This Week, at Interior
Get ready for the first large-scale, offshore energy generator in U.S. history. Secretary Haaland was joined by Commerce Secretary Gina Raimondo and labor leaders this week to announce the Bureau of Ocean Energy Management’s approval of the Vineyard Wind project. The 800-megawatt windfarm will be located about twelve nautical miles offshore Martha's Vineyard and Nantucket...it will create 36-hundred jobs and provide enough power for 400-thousand homes and businesses. Vineyard Wind will be a significant step in the Biden-Harris Administration’s goal of generating thirty gigawatts of energy from offshore wind by 2030.
Secretary Haaland and Agriculture Secretary Tim Vilsack outlined the dangers of the upcoming 2021 wildland fire season this week. This past year has been among the driest in decades, and that means a greater potential for devastating wildfires over much of the west and southwest. Nine out of ten wildfires are caused by human activity...check out some fire prevention tips on our blog.
This week marks National Police Week, a time to honor those who serve in the nation’s law enforcement agencies. In a virtual ceremony Secretary Haaland called the more than 36-hundred officers who work at Interior critical to protecting public safety, and ensuring that we can fulfill our promise to protect America’s resources, honor our commitments to Tribal Nations, and preserve treasured places for generations to come.
This past year, our law enforcement officers were on the frontlines during the COVID-19 crisis – they did not have the luxury of staying home. As essential workers, they put themselves at risk so that our communities could be safe and seek solace in the outdoors during this pandemic. Today, we honor the four officers who were laid to rest in 2020: Officer David Kellywood, Officer Charlie Joe Cortez, Officer Michael Lee, and Officer Bryan Brown.
Secretary Haaland this week approved a new Constitution for the Cherokee Nation, one that explicitly ensures the rights and citizenship of all Cherokee citizens, including the Cherokee Freedmen. The Freedmen descend from the former enslaved persons held by the Cherokee, Choctaw, Chickasaw, Muscogee Creek and Seminole Nations. The Freedmen's rights and status as tribal members of the Cherokee Nation has been a matter of dispute for more than a century and a half.
She made history last March, and she’s telling her story this week... Nicole Yamase, a PhD candidate at the University of Hawaii who hails from Micronesia, became the first Pacific Islander to descend the Challenger Deep. That’s the deepest part of the Marianas Trench, which lies nearly seven miles beneath the waves. Hear all about it on Interior’s Office of Insular Affairs podcast page, or check out their You Tube channel.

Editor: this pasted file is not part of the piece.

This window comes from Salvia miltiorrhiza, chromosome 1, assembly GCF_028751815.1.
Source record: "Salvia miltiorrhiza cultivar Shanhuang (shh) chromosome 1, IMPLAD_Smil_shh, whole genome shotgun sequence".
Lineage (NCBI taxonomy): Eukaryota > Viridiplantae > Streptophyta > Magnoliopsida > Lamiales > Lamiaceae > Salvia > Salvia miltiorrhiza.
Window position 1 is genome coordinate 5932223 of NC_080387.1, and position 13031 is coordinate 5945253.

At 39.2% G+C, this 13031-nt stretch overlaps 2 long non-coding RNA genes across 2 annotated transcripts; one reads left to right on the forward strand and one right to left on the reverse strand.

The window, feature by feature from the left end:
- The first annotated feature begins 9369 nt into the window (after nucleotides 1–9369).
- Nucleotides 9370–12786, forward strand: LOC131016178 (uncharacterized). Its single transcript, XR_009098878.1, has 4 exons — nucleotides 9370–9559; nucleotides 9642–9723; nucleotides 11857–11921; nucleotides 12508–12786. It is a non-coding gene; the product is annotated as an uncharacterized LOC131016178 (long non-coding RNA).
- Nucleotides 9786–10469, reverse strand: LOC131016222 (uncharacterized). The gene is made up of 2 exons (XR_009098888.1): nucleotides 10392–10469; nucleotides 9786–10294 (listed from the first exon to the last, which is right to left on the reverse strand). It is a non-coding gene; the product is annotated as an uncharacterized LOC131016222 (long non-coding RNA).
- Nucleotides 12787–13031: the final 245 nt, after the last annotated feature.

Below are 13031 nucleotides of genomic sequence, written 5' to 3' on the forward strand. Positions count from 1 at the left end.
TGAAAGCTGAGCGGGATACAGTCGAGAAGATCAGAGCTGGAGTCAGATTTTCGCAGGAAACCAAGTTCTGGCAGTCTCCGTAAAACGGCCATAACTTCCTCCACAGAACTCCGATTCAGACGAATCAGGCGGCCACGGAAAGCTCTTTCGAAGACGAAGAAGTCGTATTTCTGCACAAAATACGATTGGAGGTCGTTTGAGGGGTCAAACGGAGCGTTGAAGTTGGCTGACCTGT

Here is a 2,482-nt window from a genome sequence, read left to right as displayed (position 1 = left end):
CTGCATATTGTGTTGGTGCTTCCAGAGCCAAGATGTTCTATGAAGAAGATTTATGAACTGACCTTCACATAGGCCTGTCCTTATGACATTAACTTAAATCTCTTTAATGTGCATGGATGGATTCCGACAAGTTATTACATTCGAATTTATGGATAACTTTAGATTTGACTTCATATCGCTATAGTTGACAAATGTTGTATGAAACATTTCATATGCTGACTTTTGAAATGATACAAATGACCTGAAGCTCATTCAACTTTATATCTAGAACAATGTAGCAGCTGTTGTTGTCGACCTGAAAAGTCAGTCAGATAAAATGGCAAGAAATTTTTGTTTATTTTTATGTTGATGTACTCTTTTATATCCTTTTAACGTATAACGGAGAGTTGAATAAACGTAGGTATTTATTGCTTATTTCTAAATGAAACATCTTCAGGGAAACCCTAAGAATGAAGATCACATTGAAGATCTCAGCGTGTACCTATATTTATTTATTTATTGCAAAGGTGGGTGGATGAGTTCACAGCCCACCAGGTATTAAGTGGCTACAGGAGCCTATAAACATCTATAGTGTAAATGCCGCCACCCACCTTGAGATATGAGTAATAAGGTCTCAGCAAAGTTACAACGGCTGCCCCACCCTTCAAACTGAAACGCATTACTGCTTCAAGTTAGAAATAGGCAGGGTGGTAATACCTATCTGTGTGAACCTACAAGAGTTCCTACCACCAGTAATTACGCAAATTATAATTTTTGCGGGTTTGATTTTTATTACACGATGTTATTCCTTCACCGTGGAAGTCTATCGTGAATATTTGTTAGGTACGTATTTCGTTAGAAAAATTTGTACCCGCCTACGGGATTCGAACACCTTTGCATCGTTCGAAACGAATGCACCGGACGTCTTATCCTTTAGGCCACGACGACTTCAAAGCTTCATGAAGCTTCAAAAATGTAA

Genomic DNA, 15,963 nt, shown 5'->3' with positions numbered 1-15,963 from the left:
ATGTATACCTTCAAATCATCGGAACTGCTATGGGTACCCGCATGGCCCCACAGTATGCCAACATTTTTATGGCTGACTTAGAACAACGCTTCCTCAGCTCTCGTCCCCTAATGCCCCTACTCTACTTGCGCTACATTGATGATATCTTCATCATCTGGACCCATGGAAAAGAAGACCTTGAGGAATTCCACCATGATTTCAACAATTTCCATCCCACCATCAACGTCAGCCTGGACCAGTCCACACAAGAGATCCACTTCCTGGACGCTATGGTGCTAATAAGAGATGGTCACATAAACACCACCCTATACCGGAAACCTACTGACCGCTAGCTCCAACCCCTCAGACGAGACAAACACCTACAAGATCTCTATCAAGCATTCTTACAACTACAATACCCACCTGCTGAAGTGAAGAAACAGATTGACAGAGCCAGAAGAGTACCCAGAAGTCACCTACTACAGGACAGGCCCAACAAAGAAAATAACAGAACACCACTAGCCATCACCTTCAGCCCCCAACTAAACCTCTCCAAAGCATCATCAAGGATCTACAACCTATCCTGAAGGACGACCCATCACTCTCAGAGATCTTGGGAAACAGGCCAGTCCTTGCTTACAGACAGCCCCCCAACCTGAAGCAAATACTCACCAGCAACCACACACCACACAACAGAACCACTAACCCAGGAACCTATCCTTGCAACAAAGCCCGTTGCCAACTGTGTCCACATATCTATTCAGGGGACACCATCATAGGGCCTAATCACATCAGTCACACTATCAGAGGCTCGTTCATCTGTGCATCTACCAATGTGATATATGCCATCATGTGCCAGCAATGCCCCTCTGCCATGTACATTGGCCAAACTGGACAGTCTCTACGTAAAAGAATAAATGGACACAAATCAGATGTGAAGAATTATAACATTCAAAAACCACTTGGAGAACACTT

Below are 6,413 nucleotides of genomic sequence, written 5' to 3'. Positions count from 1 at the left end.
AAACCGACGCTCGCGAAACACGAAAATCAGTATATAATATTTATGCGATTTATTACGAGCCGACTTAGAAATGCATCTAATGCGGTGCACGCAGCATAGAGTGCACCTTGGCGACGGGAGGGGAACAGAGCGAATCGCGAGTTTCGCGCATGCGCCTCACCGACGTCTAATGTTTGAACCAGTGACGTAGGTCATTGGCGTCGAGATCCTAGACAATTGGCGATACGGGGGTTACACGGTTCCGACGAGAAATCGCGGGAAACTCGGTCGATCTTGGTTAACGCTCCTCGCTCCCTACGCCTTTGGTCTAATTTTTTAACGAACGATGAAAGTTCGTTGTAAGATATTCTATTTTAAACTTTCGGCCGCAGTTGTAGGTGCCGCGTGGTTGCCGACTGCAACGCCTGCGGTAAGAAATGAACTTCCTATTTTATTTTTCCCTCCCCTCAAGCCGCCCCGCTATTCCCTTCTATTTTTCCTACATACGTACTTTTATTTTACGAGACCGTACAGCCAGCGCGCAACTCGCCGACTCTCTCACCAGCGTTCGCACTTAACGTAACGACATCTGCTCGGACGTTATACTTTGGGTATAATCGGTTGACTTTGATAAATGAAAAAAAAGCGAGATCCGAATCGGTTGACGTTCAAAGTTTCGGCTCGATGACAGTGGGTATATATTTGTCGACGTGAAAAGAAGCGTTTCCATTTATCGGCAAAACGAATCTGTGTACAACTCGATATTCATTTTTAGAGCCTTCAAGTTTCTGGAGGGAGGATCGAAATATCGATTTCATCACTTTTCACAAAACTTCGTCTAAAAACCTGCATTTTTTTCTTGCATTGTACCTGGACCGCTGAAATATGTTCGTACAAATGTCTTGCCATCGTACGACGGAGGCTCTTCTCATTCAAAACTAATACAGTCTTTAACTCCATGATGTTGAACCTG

Interior this week announced $150 million in National Park Service grants to create public parks and expand recreation opportunities in urban areas. The grants will be distributed through the Outdoor Recreation Legacy Partnership program. The announcement comes on the heels of the Biden-Harris administration’s newly launched “America the Beautiful” initiative, which aims to support locally led, voluntary conservation and restoration efforts that address the nature and climate crises, improve equitable access to the outdoors, and strengthen the economy.
And our social media Picture of the Week comes to us from Big Bend National Park in Texas. Visitors to this remote and secluded part of the Lone Star State can explore massive canyons, vast desert expanses, forested mountains, and an ever-changing river in one of the last remaining wild corners of the United States.
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That’s This Week, at Interior.
This Week: Interior announces approval of the first large-scale, offshore energy generator in U.S. history; a long dry season unfortunately means a greater chance of devastating wildfires this year; Secretary Haaland honors fallen Interior officers during a virtual Police Week ceremony; the Secretary approves a new Constitution for the Cherokee Nation that ensures the rights and citizenship of all Cherokee citizens, including the Cherokee Freedmen; a Micronesian woman is the first Pacific Islander to descend the Challenger Deep; the National Park Service announces $150 million in grants to create public parks and expand recreation opportunities in urban areas; and we head to the Lone Star State for our social media Picture of the Week!